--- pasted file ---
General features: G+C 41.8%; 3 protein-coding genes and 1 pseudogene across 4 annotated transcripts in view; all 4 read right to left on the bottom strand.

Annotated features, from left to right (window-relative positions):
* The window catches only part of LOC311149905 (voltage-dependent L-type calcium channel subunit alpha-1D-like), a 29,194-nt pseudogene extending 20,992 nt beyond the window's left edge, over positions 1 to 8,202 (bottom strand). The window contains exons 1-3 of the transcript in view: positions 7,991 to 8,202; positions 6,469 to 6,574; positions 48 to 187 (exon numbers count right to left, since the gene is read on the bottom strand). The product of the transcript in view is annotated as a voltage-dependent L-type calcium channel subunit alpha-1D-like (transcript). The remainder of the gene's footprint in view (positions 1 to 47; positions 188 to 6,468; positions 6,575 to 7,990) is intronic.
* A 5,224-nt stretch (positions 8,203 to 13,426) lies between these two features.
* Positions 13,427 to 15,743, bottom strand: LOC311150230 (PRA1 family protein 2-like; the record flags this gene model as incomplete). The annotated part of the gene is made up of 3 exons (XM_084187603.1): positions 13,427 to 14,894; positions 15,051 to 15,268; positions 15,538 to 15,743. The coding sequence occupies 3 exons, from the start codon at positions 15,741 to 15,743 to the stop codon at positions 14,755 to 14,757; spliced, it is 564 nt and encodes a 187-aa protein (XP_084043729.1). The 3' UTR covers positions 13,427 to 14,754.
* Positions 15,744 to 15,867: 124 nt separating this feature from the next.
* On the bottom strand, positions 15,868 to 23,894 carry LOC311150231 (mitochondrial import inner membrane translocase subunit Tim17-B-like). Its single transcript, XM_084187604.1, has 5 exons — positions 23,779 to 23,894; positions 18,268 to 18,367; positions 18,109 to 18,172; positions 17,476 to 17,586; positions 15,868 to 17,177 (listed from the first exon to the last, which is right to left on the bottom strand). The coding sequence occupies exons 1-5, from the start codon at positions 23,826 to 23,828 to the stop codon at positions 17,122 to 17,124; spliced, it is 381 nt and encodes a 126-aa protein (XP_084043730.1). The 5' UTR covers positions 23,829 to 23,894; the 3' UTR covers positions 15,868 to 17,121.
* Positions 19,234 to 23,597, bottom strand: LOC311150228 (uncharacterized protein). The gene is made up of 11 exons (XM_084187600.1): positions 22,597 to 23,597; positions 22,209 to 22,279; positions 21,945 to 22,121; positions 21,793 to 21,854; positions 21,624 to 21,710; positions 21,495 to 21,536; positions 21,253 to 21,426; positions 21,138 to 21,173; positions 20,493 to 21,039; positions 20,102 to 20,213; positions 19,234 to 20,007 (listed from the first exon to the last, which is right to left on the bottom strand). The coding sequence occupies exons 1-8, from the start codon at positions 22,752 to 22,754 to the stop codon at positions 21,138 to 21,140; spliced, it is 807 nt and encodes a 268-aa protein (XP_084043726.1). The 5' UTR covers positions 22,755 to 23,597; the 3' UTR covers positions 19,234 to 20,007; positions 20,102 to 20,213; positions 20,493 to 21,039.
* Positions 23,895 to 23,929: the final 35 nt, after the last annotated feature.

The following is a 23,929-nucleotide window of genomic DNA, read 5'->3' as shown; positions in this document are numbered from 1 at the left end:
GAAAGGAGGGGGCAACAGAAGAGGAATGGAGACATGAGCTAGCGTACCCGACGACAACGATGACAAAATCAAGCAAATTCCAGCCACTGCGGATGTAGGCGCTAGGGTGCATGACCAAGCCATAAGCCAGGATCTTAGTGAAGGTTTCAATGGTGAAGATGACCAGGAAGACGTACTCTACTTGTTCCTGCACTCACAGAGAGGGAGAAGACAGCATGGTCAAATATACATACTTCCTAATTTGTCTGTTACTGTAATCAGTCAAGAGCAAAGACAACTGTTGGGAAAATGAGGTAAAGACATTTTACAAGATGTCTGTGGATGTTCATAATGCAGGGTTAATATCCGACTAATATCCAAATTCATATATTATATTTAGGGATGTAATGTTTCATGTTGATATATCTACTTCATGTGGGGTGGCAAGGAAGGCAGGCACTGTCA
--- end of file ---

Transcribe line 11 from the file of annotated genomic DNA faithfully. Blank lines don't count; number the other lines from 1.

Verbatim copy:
GAAAGGAGGGGGCAACAGAAGAGGAATGGAGACATGAGCTAGCGTACCCGACGACAACGATGACAAAATCAAGCAAATTCCAGCCACTGCGGATGTAGGCGCTAGGGTGCATGACCAAGCCATAAGCCAGGATCTTAGTGAAGGTTTCAATGGTGAAGATGACCAGGAAGACGTACTCTACTTGTTCCTGCACTCACAGAGAGGGAGAAGACAGCATGGTCAAATATACATACTTCCTAATTTGTCTGTTACTGTAATCAGTCAAGAGCAAAGACAACTGTTGGGAAAATGAGGTAAAGACATTTTACAAGATGTCTGTGGATGTTCATAATGCAGGGTTAATATCCGACTAATATCCAAATTCATATATTATATTTAGGGATGTAATGTTTCATGTTGATATATCTACTTCATGTGGGGTGGCAAGGAAGGCAGGCACTGTCA